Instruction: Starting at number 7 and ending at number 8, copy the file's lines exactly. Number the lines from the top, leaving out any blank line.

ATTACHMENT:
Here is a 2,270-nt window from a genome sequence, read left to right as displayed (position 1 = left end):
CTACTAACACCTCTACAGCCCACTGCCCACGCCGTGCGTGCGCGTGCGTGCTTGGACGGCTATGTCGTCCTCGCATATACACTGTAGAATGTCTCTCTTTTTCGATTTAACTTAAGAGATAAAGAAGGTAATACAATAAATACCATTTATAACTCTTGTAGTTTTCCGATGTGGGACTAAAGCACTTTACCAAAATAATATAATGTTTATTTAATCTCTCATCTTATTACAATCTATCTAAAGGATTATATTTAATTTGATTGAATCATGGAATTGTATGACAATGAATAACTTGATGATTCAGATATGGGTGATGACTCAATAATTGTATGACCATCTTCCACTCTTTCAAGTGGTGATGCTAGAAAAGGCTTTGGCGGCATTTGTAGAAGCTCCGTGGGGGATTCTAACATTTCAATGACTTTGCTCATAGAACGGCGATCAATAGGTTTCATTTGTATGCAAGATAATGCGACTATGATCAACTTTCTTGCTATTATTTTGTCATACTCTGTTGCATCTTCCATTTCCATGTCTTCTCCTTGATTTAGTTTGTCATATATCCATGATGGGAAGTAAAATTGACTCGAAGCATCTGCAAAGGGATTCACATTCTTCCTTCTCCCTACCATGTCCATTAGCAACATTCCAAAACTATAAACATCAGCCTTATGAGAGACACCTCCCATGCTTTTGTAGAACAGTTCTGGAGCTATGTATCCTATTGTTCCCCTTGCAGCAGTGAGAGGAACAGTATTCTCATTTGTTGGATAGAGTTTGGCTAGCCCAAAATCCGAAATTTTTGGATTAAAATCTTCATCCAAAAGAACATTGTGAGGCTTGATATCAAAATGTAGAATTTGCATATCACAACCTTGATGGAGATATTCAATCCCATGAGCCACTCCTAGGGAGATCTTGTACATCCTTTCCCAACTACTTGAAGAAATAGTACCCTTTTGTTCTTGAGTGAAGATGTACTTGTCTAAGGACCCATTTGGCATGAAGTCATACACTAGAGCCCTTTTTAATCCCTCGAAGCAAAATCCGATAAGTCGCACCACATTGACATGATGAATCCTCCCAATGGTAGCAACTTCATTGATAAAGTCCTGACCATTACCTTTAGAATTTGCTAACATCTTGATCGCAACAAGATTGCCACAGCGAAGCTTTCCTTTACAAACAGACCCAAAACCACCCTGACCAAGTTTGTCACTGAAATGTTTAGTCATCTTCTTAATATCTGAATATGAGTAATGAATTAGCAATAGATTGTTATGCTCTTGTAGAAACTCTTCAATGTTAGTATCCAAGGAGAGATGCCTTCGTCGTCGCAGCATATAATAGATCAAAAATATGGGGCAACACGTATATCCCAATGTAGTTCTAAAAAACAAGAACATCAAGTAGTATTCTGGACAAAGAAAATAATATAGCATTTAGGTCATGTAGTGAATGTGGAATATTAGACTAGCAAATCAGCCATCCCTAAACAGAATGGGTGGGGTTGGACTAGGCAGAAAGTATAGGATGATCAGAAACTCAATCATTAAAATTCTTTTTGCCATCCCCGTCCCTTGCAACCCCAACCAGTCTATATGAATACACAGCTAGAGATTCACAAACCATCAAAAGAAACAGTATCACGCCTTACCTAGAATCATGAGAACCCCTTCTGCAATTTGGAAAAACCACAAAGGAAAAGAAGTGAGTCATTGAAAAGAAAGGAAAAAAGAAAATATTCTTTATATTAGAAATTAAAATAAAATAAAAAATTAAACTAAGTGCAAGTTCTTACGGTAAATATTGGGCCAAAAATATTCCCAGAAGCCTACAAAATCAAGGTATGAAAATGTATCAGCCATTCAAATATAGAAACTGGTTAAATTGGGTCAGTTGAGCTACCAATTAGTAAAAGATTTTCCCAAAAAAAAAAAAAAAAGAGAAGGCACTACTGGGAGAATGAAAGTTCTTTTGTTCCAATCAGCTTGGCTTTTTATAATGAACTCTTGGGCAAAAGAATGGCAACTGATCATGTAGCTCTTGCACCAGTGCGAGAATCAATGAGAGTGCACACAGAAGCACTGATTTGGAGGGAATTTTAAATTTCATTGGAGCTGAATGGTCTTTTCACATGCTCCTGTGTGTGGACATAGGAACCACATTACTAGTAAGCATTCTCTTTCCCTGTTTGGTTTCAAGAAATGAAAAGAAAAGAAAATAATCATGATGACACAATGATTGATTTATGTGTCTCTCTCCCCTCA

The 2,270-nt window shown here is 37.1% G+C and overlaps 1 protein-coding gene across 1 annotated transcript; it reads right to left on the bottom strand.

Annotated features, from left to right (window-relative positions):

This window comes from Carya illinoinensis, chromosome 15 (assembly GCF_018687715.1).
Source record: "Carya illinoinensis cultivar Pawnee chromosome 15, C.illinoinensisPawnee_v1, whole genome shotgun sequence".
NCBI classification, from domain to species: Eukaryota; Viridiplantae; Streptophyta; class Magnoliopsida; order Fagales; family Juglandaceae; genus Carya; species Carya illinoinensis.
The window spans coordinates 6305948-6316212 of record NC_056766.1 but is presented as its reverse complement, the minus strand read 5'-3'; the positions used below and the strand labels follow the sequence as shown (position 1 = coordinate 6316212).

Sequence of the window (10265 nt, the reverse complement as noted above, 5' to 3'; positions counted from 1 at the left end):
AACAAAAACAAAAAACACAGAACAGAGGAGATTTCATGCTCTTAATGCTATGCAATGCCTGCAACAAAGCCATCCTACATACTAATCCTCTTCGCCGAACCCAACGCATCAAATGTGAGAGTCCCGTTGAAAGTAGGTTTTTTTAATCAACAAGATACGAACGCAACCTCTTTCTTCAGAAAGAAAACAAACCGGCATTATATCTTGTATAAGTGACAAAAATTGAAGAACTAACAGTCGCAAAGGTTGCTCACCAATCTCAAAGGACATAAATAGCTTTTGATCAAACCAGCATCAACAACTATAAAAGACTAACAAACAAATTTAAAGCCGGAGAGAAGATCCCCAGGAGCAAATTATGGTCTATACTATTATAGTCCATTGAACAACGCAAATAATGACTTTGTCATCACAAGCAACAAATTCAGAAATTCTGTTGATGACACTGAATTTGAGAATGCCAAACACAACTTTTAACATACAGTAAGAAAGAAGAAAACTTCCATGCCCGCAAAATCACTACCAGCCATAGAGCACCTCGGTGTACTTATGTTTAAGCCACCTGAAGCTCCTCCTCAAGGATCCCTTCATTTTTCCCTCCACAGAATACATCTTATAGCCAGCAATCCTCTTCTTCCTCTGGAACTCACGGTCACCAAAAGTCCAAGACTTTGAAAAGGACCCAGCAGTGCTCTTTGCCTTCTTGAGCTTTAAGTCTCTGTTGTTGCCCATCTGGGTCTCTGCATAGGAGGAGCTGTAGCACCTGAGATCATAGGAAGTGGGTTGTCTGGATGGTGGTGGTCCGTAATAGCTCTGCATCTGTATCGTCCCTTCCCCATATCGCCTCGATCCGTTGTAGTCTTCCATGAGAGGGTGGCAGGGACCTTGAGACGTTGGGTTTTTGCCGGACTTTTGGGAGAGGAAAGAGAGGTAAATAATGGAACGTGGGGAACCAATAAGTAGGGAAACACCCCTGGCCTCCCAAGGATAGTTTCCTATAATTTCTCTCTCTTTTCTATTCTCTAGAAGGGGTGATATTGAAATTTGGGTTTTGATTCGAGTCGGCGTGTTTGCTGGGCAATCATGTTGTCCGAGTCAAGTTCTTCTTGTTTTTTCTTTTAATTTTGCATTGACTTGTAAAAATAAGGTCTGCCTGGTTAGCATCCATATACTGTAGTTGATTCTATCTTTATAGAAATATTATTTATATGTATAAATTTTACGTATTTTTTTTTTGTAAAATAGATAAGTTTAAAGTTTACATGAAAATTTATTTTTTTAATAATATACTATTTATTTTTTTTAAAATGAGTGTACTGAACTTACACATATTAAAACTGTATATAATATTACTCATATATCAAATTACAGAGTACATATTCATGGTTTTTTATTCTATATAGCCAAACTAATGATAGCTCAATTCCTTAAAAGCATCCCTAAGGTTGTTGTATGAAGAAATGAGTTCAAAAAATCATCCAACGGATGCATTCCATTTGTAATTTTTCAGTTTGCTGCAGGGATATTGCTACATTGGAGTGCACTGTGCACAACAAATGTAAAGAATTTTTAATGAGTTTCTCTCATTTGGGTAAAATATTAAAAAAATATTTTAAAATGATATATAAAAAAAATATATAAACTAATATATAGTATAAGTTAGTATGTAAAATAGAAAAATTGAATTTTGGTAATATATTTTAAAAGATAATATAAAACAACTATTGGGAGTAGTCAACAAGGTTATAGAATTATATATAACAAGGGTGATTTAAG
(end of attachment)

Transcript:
NCBI classification, from domain to species: Eukaryota; Viridiplantae; Streptophyta; class Magnoliopsida; order Fagales; family Juglandaceae; genus Carya; species Carya illinoinensis.
The window spans coordinates 6305948-6316212 of record NC_056766.1 but is presented as its reverse complement, the minus strand read 5'-3'; the positions used below and the strand labels follow the sequence as shown (position 1 = coordinate 6316212).